In an HTTP request, a server will send the desired resources to your browser, allowing you to see a certain website. If something goes wrong during this process, you may see an HTTP status code like the “411 Length Required” error.
Fortunately, you can easily fix the “411 Length Required” error. This HTTP status code happens when the server requires a content-length header, but it isn’t specified in a request. To resolve this issue, you can simply define a content length.
Check Out Our Video Guide to the “411 Length Required” Error
In this post, we’ll explain the “411 Length Required” status code and what causes it. Then, we’ll show you how to locate and fix this error. Let’s get started!
What Is the “411 Length Required” Error?
Whenever you click on a link or search for a URL, your browser will send a request to the website’s server. Then, the server will process the request and respond by sending the requested data.
Although you might not see them, the server will also send a status code in the HTTP header. Your browser will only notify you of HTTP status codes if something went wrong during the request.
For example, a common HTTP status code is a 400 bad request. This is a generic client-side error that can happen when you incorrectly type a URL.
HTTP status codes are grouped into five different classes:
- 100s: Informational responses
- 200s: Successful responses
- 300s: Redirection codes
- 400s: Client-side error codes
- 500s: Server-side error codes
Now that you know about HTTP status codes, let’s discuss the “411 Length Required” error. Since this is a less common error, you might become frustrated when it happens.
In a “411 Length Required” error, your request is rejected because it lacks a content-length header. If a server requires this information, you won’t be able to access the site without it.
What Causes the “411 Length Required” Error?
In an HTTP request and response, the client and server can place additional information in HTTP headers. Since the “411 Length Required” status code is a client-side error, this means that there was a problem with the request header.
You can use the request header to provide context about the request, allowing the server to tailor its response. The request header can include:
- Source IP address and port number
- Browser type (user-agent)
- Requested URL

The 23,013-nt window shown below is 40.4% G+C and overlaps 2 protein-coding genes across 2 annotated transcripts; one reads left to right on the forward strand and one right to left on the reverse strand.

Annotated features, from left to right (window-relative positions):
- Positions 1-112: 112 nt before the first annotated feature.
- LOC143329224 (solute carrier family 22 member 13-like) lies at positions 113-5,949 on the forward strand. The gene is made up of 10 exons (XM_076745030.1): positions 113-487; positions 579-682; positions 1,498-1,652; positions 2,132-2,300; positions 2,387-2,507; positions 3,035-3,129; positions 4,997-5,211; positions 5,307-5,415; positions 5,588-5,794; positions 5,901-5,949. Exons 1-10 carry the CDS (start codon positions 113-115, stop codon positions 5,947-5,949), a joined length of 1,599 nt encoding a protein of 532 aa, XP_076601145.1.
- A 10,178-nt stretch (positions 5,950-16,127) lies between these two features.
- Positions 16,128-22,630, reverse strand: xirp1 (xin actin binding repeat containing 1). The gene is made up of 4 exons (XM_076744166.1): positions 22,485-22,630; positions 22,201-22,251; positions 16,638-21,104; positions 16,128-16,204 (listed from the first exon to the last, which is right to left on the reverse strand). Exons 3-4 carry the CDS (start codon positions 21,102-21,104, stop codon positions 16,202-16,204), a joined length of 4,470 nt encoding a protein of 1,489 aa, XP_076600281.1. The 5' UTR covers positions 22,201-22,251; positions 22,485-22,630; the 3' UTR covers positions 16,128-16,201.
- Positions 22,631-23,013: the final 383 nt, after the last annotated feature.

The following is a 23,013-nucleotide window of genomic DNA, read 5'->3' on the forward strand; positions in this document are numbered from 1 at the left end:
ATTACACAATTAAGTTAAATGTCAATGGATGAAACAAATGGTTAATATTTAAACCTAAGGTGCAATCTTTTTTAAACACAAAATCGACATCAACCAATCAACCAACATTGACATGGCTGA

HTTP headers can also define the size of the entity-body. By specifying the content-length value, you can let the server know the anticipated size of the request. This is identified in a decimal number of octets.
For example, you can view the content length of a web page by right-clicking on an element and selecting Inspect. Under Network, you should find information about the request header.
In general, most HTTP requests will have both a request body and content-length header. However, some clients choose not to define the content length. This can be useful when performing chunked transfer-encoding.
Sometimes, a server will indicate that it requires a content-length header. When you receive a “411 Length Required” HTTP status code, you’ll likely need to define this value to proceed with the request.
How To Locate the “411 Length Required” Error
Since the “411 Length Required” status code is a client-side error, you might not know if this is happening to your website. Fortunately, you can monitor your site’s HTTP requests so you can ensure all visitors can access your content.
With a Kinsta hosting account, you can check for failed HTTP requests directly from your MyKinsta dashboard. To do this, you can look through your website logs.
First, open MyKinsta and log in. Then, navigate to Sites and select the website you want to analyze. You’ll only be able to monitor HTTP requests on your live website, so be sure not to click on your local environment:
This will take you to the Info page, where you can see basic details about your website. On the left-hand side, click on the Logs tab:
The Log viewer will automatically be set to display your site’s error logs. Using the dropdown menu, select the access.log option:
In the access log, you can view all of the requests for your website. This will show the date, time, bytes sent, and user-agent. Here, you can also see the HTTP status codes for each request:
You’ll see a 200 code if everything processes correctly. To locate possible “411 Length Required” errors, you can use the search bar to find a 411 status code.
How To Fix the “411 Length Required” Error (4 Methods)
Although you can keep track of “411 Length Required” status codes using your website logs, keep in mind that this is a client-side issue.
That means, like all 400 HTTP status codes, the error is caused by incorrect settings on the user’s side. To fix the issue, you have to alter the HTTP request. Let’s look at four ways you may be able to do this.
1. Check the Requested URL
First, you can try some general methods to fix 400 HTTP status codes. Since the “411 Length Required” is a client-side issue, you can review the information in your request. This can ensure that the browser understands it.